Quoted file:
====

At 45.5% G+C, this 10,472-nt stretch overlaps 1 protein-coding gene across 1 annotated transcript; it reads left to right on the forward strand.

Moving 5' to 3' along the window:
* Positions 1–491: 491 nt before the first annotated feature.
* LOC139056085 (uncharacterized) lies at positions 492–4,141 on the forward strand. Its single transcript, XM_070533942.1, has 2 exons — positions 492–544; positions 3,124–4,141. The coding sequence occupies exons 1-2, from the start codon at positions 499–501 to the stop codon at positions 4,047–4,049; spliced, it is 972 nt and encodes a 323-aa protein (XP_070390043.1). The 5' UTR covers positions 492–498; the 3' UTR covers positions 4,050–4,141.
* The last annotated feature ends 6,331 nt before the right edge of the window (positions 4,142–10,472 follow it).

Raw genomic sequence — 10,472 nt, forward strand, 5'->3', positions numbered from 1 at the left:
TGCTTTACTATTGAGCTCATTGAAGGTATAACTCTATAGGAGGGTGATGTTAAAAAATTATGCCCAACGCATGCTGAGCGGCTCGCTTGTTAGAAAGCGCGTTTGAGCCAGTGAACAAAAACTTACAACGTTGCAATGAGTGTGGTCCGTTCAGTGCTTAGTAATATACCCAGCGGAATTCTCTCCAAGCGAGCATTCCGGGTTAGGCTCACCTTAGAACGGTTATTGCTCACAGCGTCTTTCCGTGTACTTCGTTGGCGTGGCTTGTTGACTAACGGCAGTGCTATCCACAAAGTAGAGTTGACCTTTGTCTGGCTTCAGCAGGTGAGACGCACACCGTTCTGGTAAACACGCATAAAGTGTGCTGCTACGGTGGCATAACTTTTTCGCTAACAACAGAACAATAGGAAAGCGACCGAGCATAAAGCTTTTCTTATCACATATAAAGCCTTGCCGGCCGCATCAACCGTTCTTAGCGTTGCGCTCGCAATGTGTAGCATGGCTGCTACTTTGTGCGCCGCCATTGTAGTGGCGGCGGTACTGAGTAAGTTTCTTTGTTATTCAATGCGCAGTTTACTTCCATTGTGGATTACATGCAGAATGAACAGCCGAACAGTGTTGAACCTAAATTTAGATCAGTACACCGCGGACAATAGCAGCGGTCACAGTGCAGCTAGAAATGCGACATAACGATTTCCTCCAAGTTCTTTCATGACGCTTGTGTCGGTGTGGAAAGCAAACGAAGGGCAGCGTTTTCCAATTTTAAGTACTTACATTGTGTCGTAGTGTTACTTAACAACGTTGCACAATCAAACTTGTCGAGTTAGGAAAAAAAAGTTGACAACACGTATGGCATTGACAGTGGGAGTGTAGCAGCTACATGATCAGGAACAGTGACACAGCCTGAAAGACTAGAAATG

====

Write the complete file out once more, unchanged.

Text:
At 45.5% G+C, this 10,472-nt stretch overlaps 1 protein-coding gene across 1 annotated transcript; it reads left to right on the forward strand.

Moving 5' to 3' along the window:
* Positions 1–491: 491 nt before the first annotated feature.
* LOC139056085 (uncharacterized) lies at positions 492–4,141 on the forward strand. Its single transcript, XM_070533942.1, has 2 exons — positions 492–544; positions 3,124–4,141. The coding sequence occupies exons 1-2, from the start codon at positions 499–501 to the stop codon at positions 4,047–4,049; spliced, it is 972 nt and encodes a 323-aa protein (XP_070390043.1). The 5' UTR covers positions 492–498; the 3' UTR covers positions 4,050–4,141.
* The last annotated feature ends 6,331 nt before the right edge of the window (positions 4,142–10,472 follow it).

Raw genomic sequence — 10,472 nt, forward strand, 5'->3', positions numbered from 1 at the left:
TGCTTTACTATTGAGCTCATTGAAGGTATAACTCTATAGGAGGGTGATGTTAAAAAATTATGCCCAACGCATGCTGAGCGGCTCGCTTGTTAGAAAGCGCGTTTGAGCCAGTGAACAAAAACTTACAACGTTGCAATGAGTGTGGTCCGTTCAGTGCTTAGTAATATACCCAGCGGAATTCTCTCCAAGCGAGCATTCCGGGTTAGGCTCACCTTAGAACGGTTATTGCTCACAGCGTCTTTCCGTGTACTTCGTTGGCGTGGCTTGTTGACTAACGGCAGTGCTATCCACAAAGTAGAGTTGACCTTTGTCTGGCTTCAGCAGGTGAGACGCACACCGTTCTGGTAAACACGCATAAAGTGTGCTGCTACGGTGGCATAACTTTTTCGCTAACAACAGAACAATAGGAAAGCGACCGAGCATAAAGCTTTTCTTATCACATATAAAGCCTTGCCGGCCGCATCAACCGTTCTTAGCGTTGCGCTCGCAATGTGTAGCATGGCTGCTACTTTGTGCGCCGCCATTGTAGTGGCGGCGGTACTGAGTAAGTTTCTTTGTTATTCAATGCGCAGTTTACTTCCATTGTGGATTACATGCAGAATGAACAGCCGAACAGTGTTGAACCTAAATTTAGATCAGTACACCGCGGACAATAGCAGCGGTCACAGTGCAGCTAGAAATGCGACATAACGATTTCCTCCAAGTTCTTTCATGACGCTTGTGTCGGTGTGGAAAGCAAACGAAGGGCAGCGTTTTCCAATTTTAAGTACTTACATTGTGTCGTAGTGTTACTTAACAACGTTGCACAATCAAACTTGTCGAGTTAGGAAAAAAAAGTTGACAACACGTATGGCATTGACAGTGGGAGTGTAGCAGCTACATGATCAGGAACAGTGACACAGCCTGAAAGACTAGAAATG